Many Anthropocene scholars provide us with the key take home message that they are writing ‘after the end of the world’. Not because they are writing about apocalypse, but because they are engaging the Anthropocene after the profound crisis of faith in Western modernity which has swept across academia in recent decades. Here the dominant problematic of contemporary Anthropocene thinking has rapidly turned away from modernity’s human/nature divide to that of ‘relational entanglements’ (Weinstein and Colebrook, 2017; Giraud, 2019). Thus, Anthropocene scholarship is taking a particular interest in geographical forms and cultures which are held to bring this problematic to the fore for more intensive interrogation. In this paper we examine how the figure of the island as a liminal and transgressive space has facilitated Anthropocene thinking, working with and upon island forms and imaginations to develop alternatives to hegemonic, modern, ‘mainland’ or ‘one world’ thinking. Thus, whilst islands, under modern frameworks of reasoning, were reductively understood as isolated, backward, dependent, vulnerable and in need of saving by others, the island is being productively re-thought in and for more recent Anthropocene thinking. We explain how islands have shifted from the margins to the centre of many international debates, becoming emblematic sites for understanding relational entanglements, enabling alternative forms of thought and practice in the Anthropocene.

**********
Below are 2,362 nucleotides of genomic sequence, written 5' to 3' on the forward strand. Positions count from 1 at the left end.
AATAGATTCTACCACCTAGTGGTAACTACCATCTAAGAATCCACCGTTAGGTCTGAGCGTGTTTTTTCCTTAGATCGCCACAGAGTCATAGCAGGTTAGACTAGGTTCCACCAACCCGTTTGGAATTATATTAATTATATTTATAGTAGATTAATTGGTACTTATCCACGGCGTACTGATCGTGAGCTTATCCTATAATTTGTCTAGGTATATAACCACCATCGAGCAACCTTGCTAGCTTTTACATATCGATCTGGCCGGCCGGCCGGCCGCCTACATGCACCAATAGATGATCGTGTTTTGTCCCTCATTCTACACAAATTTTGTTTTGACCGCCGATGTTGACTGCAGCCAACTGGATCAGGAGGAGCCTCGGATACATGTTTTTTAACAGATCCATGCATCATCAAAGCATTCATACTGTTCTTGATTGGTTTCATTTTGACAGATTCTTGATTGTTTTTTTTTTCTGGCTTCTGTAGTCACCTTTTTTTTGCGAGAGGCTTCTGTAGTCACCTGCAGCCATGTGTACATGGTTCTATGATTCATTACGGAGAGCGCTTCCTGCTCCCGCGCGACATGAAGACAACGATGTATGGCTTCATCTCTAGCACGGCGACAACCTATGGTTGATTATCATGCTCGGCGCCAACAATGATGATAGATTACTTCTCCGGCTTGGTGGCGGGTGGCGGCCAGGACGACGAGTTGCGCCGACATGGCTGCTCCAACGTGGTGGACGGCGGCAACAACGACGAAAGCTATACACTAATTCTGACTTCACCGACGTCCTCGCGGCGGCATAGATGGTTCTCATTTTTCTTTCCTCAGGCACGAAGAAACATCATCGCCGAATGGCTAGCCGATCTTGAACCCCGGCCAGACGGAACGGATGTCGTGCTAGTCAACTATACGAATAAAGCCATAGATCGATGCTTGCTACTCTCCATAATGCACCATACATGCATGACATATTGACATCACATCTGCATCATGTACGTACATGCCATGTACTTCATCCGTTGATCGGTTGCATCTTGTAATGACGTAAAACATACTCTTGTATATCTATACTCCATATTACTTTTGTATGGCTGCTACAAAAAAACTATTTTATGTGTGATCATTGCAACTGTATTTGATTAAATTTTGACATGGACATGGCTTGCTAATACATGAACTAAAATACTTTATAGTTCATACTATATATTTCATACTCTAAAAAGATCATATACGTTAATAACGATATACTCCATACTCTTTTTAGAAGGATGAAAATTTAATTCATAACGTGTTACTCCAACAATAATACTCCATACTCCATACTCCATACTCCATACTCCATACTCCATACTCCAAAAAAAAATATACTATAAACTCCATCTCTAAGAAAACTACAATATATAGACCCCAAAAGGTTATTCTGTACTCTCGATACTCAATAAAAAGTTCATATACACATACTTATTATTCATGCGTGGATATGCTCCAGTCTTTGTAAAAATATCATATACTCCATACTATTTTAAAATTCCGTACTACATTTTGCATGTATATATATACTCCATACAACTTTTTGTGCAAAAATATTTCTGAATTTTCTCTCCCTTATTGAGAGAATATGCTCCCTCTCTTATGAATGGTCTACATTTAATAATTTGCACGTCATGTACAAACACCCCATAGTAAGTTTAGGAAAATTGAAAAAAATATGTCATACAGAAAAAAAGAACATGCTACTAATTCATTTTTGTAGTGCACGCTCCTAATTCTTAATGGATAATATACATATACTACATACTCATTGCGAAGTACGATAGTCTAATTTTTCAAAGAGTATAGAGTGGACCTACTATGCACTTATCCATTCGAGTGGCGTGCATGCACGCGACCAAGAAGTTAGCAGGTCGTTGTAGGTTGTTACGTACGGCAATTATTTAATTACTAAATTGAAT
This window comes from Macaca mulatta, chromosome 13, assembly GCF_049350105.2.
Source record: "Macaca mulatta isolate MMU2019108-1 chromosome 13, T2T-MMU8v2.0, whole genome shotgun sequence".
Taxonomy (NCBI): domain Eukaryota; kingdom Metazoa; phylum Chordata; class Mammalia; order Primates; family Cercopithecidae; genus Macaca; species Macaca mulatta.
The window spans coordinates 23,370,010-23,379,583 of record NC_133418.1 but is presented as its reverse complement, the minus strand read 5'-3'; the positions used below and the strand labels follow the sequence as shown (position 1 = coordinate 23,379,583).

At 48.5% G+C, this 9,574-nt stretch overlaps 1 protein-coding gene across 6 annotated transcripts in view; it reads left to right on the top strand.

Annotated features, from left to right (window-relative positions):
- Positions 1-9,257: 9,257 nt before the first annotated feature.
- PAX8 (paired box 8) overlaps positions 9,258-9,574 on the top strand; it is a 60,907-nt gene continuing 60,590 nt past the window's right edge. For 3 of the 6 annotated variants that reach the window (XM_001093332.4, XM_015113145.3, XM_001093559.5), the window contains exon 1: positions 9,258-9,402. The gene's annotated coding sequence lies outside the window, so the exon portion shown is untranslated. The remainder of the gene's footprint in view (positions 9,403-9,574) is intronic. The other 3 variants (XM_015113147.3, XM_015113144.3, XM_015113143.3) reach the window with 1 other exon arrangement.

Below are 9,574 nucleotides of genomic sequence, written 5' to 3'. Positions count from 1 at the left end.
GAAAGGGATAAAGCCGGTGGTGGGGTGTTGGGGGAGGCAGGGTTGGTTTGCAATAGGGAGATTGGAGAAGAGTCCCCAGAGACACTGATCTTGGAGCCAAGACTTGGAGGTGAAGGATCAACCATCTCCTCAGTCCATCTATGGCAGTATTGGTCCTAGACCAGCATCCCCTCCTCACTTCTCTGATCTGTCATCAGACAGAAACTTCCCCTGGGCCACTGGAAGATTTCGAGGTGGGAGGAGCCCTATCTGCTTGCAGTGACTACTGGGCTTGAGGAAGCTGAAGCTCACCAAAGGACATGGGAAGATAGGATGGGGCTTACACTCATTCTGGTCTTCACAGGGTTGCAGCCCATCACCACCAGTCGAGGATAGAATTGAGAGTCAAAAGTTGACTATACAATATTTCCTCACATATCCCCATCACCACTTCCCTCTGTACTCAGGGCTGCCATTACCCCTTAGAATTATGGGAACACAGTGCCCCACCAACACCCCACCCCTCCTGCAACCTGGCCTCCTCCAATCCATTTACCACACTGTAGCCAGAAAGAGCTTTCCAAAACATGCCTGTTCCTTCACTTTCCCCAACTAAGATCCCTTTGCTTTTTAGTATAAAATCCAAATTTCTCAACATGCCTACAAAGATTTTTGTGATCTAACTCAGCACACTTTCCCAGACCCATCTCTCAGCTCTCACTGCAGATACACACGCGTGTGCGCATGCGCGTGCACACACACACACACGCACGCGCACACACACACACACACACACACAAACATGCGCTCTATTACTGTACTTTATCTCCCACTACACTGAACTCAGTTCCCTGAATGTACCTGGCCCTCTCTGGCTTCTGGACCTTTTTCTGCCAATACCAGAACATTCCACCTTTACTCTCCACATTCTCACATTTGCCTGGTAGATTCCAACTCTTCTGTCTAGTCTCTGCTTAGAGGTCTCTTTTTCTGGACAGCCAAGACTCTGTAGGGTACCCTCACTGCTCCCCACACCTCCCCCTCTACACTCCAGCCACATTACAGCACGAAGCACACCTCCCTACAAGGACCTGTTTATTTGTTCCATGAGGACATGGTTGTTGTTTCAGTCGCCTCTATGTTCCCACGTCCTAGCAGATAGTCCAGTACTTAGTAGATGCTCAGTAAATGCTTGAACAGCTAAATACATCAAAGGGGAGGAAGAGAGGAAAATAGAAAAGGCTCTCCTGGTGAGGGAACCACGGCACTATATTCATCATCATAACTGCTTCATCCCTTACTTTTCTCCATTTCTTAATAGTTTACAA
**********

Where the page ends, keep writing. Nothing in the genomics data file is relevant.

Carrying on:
|Keywords||Anthropocene, correlation, epistemology, islands, ontology, patchworks, relationality, resilience, storiation|